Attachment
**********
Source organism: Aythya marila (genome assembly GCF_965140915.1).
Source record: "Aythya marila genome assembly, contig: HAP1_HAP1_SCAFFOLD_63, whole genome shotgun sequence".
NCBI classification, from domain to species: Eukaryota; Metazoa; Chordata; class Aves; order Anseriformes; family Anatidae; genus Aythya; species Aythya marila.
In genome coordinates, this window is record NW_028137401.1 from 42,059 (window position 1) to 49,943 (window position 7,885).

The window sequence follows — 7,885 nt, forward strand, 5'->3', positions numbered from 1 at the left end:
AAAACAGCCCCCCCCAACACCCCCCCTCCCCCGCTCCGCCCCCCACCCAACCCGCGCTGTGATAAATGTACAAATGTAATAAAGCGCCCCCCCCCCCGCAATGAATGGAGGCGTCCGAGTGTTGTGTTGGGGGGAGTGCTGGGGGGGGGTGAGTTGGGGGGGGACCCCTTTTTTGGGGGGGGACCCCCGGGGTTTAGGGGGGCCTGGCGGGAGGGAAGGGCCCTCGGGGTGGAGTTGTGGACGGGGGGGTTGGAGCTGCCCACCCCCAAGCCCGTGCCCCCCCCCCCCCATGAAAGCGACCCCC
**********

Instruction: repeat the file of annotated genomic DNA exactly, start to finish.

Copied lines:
Source organism: Aythya marila (genome assembly GCF_965140915.1).
Source record: "Aythya marila genome assembly, contig: HAP1_HAP1_SCAFFOLD_63, whole genome shotgun sequence".
NCBI classification, from domain to species: Eukaryota; Metazoa; Chordata; class Aves; order Anseriformes; family Anatidae; genus Aythya; species Aythya marila.
In genome coordinates, this window is record NW_028137401.1 from 42,059 (window position 1) to 49,943 (window position 7,885).

The window sequence follows — 7,885 nt, forward strand, 5'->3', positions numbered from 1 at the left end:
AAAACAGCCCCCCCCAACACCCCCCCTCCCCCGCTCCGCCCCCCACCCAACCCGCGCTGTGATAAATGTACAAATGTAATAAAGCGCCCCCCCCCCCGCAATGAATGGAGGCGTCCGAGTGTTGTGTTGGGGGGAGTGCTGGGGGGGGGTGAGTTGGGGGGGGACCCCTTTTTTGGGGGGGGACCCCCGGGGTTTAGGGGGGCCTGGCGGGAGGGAAGGGCCCTCGGGGTGGAGTTGTGGACGGGGGGGTTGGAGCTGCCCACCCCCAAGCCCGTGCCCCCCCCCCCCCATGAAAGCGACCCCC